In all seriousness, what’s in a headline?

A BOOK that will have padded out many a pile of presents this Christmas is called Whitstable Mum in Custard Shortage.

It sounds like the title of a long lost episode of The Goon Show, but it is in fact an anthology of headlines and stories from Britain’s local newspapers.

The story that inspired the book appeared – under the headline above – in the Whitstable Times a couple of years ago and indeed reported on the plight of a local woman who urgently needed some custard to top off her apple and blackcurrant crumble.

But could she find any in the shops of the Whitstable area? No she blooming well couldn’t, hence the story and the headline.

Having encountered this episode and its coverage, the compilers of the anthology decided to cull similar apparently inconsequential stories from other local papers and the result was a book that includes such headlines as “Dead man found in graveyard”, “Burger man’s spooky light bulb find”, “I’ll fight council over sausage roll”, “No one injured in accident”, “Police called to pull up drunk’s knickers” and “Lord Mayor’s trousers fall down at children’s event”.

Amusing as some of this material might be, those of us who have worked in local journalism are bound to feel rather ambivalent.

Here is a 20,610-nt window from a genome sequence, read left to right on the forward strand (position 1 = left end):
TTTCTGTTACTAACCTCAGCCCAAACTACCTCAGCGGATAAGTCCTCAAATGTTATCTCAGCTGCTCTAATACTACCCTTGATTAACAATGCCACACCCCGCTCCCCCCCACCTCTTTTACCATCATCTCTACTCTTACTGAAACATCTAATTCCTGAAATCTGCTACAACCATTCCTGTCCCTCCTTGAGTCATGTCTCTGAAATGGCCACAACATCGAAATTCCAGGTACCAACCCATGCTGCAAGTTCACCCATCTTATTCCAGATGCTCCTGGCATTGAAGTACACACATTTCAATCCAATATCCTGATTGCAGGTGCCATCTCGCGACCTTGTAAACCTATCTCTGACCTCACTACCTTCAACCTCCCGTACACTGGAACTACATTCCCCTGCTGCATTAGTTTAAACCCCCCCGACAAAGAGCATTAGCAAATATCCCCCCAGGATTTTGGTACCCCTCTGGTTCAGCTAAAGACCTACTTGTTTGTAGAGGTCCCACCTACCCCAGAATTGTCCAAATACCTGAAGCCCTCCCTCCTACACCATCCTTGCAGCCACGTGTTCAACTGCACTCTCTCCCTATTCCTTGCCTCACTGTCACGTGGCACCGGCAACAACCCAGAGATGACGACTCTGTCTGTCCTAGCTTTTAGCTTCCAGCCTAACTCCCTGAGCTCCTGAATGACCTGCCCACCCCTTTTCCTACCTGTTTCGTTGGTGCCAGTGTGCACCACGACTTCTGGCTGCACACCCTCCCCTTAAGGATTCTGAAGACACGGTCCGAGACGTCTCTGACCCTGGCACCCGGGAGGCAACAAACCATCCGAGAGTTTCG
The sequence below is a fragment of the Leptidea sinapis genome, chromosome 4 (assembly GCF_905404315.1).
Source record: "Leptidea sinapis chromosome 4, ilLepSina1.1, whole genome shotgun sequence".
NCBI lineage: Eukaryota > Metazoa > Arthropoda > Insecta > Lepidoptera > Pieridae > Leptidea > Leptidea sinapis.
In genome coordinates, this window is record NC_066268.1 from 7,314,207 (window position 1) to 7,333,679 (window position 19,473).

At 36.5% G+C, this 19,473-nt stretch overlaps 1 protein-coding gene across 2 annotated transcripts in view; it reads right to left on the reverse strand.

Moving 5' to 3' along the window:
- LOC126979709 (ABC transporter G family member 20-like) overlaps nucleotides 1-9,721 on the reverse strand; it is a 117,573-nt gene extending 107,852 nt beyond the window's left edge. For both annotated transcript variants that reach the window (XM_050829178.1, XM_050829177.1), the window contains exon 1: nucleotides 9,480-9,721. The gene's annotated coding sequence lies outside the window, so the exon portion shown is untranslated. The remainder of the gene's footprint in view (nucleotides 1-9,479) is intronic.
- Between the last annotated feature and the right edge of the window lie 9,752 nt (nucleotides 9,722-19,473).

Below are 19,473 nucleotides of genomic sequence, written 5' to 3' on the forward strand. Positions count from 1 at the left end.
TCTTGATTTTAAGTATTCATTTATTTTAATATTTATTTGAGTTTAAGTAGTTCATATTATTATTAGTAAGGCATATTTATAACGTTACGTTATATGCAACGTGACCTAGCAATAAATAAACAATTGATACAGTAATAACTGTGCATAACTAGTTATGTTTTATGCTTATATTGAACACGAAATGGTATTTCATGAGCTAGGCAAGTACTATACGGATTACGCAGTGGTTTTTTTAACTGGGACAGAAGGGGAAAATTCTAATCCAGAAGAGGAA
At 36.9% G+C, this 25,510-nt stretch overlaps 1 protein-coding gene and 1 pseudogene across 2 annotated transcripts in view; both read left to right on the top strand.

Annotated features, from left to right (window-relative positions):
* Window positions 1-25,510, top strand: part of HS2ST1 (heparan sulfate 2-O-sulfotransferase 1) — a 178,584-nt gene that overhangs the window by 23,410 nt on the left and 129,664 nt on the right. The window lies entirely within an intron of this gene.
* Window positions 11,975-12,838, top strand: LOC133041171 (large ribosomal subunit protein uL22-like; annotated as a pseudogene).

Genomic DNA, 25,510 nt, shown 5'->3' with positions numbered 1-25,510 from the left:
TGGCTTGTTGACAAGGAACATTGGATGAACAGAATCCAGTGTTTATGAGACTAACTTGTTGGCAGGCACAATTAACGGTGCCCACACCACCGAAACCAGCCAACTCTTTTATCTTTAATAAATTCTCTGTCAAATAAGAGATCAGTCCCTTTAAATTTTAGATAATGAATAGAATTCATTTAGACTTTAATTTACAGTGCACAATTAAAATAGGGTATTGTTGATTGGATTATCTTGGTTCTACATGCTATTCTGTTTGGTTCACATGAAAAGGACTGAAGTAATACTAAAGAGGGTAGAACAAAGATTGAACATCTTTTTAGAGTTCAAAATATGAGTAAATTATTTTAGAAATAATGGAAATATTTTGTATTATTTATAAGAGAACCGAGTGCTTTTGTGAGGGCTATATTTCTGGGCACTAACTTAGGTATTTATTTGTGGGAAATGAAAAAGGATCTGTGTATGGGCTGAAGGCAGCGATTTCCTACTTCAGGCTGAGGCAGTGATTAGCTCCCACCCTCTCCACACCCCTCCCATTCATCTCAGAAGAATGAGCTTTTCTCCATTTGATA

The compilers of the anthology claim that the book was a “labour of love” and “a homage to the craft of journalism and to the unique qualities of Britain’s local press”.

Hmm. They might just be sincere, but the fact is that anybody who works in local newspapers quickly develops antennae that twitch when they detect they are being patronised and the mickey-taking tone of Whitstable Mum in Custard Shortage is such that our collective antennae will have gone into hyper-twitch.

But since you ask, yes the Courier does figure in Whitstable Mum in Custard Shortage, for a 1998 story headlined “Cow attacks school cook”.

But no, don’t chortle. It was rather a serious episode, which resulted in the woman, from Rishworth, needing surgery. And as a matter of fact our 1998 story prefigured what became a significant cause for concern a couple of years ago, when it turned out that cows could be dangerous, even lethal in certain circumstances.

And that’s the point. Even when a local newspaper story seems trivial to the sophisticated, metropolitan mind, it can often have far more relevance to the day-by-day concerns of people than the Westminster and celebrity-driven agenda that the national media subsists on.

Anyway, I will remove the chip from my shoulder for a moment and predict a Halifax Courier headline from only this week that will probably figure in the next edition of the anthology. It might even furnish its title… FIRE CALL AFTER PRUNES LEFT COOKING.